Hopefully, the trip I’m planning this time won’t be as hectic.  It should help to have a spry, natty octogenarian with us.

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Ginger Sandwich Cookies with Lemon Cream Filling

Dear Nick Malgieri,

I saw your Ginger Sandwich Cookies filled with lemon cream in a recent issue of Food & Wine magazine and decided I’d give them a try.  Although gingersnaps have never been and will never be a cookie I find myself craving, the lemon filling did catch my attention and I thought that with the ginger, the flavor could be exceptional.

Although that did not disappoint, the molasses, on the other hand, gave me pause because the last time I made cookies that had molasses in them, the results were less than appealing until I bent them into submission after much trial and error.

Now I know I’m far from perfect on most days, but I have had a modest amount of experience cooking and baking with great success — thankfully more times than not.  I also use excellent equipment and so cannot blame poor result on either of those factors.

What I’m left with is a question, and I’m asking it of you since this is your recipe and the photograph chosen to illustrate the intended results looks far different than mine — especially my first batch.Ginglemoncook

  • When baking cookies with molasses, is there something I just don’t understand?  What causes them to spread so?  I know sugar in general causes that, and when using molasses, a smaller quantity is needed, as in this recipe which calls for only 1/4 cup.  Could it be the brand of molasses?  I use Grandma’s which is just about the only kind I’ve ever used, and the jar I used for this batch was opened recently.
  • Although keeping a very close eye on the Ginger Sandwich cookies during the required bake time, I realized I needed to remove them from the oven only half way through the expected 20-minute baking time, and even then, the cookies were far too done.  Actually, burnt.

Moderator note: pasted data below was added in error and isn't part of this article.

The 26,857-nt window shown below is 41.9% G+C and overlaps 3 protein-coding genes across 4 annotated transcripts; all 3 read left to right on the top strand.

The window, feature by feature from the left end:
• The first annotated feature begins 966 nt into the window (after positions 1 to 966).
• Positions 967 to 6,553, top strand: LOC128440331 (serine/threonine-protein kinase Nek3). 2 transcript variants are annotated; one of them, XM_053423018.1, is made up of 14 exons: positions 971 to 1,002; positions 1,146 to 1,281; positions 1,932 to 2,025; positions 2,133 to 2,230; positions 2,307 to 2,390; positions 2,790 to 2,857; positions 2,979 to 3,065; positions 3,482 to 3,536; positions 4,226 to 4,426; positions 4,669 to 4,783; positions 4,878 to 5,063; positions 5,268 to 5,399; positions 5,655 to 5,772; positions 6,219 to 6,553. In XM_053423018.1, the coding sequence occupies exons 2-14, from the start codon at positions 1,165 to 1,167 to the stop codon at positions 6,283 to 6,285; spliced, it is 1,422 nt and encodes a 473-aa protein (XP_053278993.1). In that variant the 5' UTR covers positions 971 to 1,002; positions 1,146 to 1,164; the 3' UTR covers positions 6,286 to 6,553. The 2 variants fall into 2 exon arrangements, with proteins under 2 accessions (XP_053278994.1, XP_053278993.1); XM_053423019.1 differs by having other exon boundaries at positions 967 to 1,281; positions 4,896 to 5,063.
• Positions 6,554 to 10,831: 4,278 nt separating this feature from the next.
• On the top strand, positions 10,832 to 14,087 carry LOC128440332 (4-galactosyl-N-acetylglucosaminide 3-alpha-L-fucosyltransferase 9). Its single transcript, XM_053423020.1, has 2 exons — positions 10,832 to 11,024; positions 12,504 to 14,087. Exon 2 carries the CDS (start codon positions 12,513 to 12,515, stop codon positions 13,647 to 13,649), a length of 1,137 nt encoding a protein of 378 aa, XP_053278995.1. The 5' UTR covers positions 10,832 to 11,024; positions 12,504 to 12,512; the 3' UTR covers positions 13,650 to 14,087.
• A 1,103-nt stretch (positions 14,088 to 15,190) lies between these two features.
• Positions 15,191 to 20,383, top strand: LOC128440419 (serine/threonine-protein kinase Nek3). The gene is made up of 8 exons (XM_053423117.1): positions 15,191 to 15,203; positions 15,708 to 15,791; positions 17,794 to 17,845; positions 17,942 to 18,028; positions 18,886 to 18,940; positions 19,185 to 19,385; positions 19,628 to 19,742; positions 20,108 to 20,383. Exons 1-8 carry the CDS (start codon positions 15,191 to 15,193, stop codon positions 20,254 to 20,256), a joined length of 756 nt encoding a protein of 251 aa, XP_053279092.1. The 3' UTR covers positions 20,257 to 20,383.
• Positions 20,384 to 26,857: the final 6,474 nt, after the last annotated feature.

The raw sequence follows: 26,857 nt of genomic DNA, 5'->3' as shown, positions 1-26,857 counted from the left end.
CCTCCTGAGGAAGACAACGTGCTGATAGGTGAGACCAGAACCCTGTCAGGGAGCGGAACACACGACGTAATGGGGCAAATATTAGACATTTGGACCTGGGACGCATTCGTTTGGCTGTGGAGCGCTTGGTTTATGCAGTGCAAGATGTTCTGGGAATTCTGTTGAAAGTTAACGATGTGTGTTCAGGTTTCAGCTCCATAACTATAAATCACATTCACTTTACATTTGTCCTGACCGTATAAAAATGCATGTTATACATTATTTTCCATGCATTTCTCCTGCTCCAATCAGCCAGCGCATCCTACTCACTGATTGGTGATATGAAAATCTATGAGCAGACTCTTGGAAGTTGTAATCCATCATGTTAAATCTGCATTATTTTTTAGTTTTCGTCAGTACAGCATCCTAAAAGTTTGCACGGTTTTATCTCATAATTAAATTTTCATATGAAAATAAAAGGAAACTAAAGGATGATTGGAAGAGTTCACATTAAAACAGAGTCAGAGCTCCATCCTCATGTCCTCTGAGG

• I prefer to use convection settings for everything except for recipes with a high quantity of egg, so am used to reducing the heat and cooking time to compensate for that choice. However, because of the previous results, I chose not to use convection heat for this recipe.  On the second batch, again, with only 7 minutes of the baking time elapsed, I had to remove the cookies.

Mr. Malgieri, I know that often, baking is an adventure, and I accept that most of the time.  Because I’m used to reading recipes, I can usually spot one that I think could be problematic, and with this recipe, the cooking time did get my attention.  Cookies rarely bake that long.  Nevertheless, I proceeded like the trusting home cook I am.

I will say your ginger cookies are lovely tasting with a nice bite — chewy, with a pleasant tartness from the lemon cream which blends well with the overall sweetness.  Very, very nice.  I just wish I’d done them justice.  So I’m curious and would enjoy trying these again, but detest wasting food so need some direction.

Did Food & Wine misprint the recipe?  Or am I just someone who should step away from the molasses?

With the utmost respect,

p.s.  They stack very well, though!